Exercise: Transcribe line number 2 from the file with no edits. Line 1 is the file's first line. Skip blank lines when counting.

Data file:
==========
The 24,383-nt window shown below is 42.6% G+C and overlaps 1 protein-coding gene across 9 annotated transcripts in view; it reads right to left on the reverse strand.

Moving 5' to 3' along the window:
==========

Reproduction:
Moving 5' to 3' along the window: